In July, federal drug agents and prosecutors in Colorado held a news conference tout their work taking the drug off the street.
Brian Besser is the special agent in charge of the Drug Enforcement Administration's Denver Field Division. There is aggressive and tenacious police work being done and prosecution being done to save lives and bring people to justice.
He said that the seizure of 114 pounds of pure Fentanyl in June was enough to kill 25 million people. He said it was the largest bust of its kind.
Besser said that they are not napping.
It was a strange turn of phrase, given what had happened just after the record seizure of Fentanyl.
The man who was transporting the large amount of Fentanyl was not found by the Drug Enforcement Agency.
According to the Colorado State Patrol, the suspect, David Maldonado, 27, had agreed to cooperate with federal agents and help them arrest the drug traffickers in SouthBend, Indiana, where he said the Fentanyl was headed. On the way to the deal, he lost the agents and the tracker they had placed on his car.
He is now considered a criminal.
At a time when drug traffickers are flooding the U.S. with Fentanyl, a synthetic opiate 50 times stronger than heroin, the case represents an embarrassment for the Drug Enforcement Administration.
A spokesman for the Colorado State Patrol gave a blunt account of the bungled operation that led to the discovery of the Fentanyl.
The driver of the vehicle had a deal with the Drug Enforcement Agency. After they worked the case he ran on them.
Maria "Maki" Haberfeld is a professor at the John Jay College of Criminal Justice.
This is not a good thing for the Drug Enforcement Agency.
A spokeswoman for the Drug Enforcement Administration declined to speak to NBC News. An official from the Drug Enforcement Administration confirmed the seizure of 114 pounds of Fentanyl.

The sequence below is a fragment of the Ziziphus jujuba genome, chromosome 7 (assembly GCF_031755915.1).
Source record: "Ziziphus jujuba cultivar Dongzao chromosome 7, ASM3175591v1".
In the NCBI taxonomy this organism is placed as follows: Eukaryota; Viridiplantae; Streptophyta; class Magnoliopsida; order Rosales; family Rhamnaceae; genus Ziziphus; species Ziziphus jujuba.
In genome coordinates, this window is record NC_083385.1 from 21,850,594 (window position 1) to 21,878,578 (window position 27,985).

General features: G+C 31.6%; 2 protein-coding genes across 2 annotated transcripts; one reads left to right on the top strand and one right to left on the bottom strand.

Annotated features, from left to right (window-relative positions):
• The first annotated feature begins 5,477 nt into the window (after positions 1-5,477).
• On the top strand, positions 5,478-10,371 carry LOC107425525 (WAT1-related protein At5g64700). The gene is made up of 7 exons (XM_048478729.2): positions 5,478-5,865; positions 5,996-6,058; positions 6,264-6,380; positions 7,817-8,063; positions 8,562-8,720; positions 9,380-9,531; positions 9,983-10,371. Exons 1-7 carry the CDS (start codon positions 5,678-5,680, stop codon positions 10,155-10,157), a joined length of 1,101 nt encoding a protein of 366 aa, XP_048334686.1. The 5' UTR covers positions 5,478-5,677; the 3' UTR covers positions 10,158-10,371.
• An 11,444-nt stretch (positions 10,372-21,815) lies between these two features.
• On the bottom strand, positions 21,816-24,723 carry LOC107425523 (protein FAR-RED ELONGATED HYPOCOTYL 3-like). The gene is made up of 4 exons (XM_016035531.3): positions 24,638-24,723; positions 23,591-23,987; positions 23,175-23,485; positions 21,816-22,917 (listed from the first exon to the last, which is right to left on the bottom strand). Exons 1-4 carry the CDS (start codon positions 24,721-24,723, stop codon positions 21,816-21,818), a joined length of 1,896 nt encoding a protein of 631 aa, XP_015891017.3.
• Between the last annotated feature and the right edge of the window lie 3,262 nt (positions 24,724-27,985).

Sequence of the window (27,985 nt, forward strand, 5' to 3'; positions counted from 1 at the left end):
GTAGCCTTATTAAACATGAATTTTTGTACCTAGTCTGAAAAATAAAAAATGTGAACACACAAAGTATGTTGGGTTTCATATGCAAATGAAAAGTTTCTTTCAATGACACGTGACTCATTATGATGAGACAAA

The drugs have been in law enforcement's possession for a long time. The individuals that were involved in the trafficking of the seized Fentanyl will be pursued by the Drug Enforcement Agency.
The number of overdose deaths in the U.S. increased for the first time last year. More than 100,000 fatal overdoses were reported in 2021.
Opioid is cheaper than other drugs and comes in the form of a white powder, which allows traffickers to mix it with cocaine and other drugs to stretch out their supply and increase profits. People who had no idea they were consuming drugs have died. Fentanyl is now being sought out by some drug users.
According to the Colorado Department of Public Health and Environment, there have been more than 900 deaths of Fentanyl in the state in the last five years. There has been a spike in overdose deaths in Indiana.
What is it like? The director of health, outreach, promotion and education for the St. Joseph County Department of Health said it was all over.
The case started with a traffic stop. The application for an arrest warrant was filed by a state trooper.
The trooper saw a car weaving in and out of traffic on I 70 just west of Denver.
The driver was stopped by the trooper because he was jittery.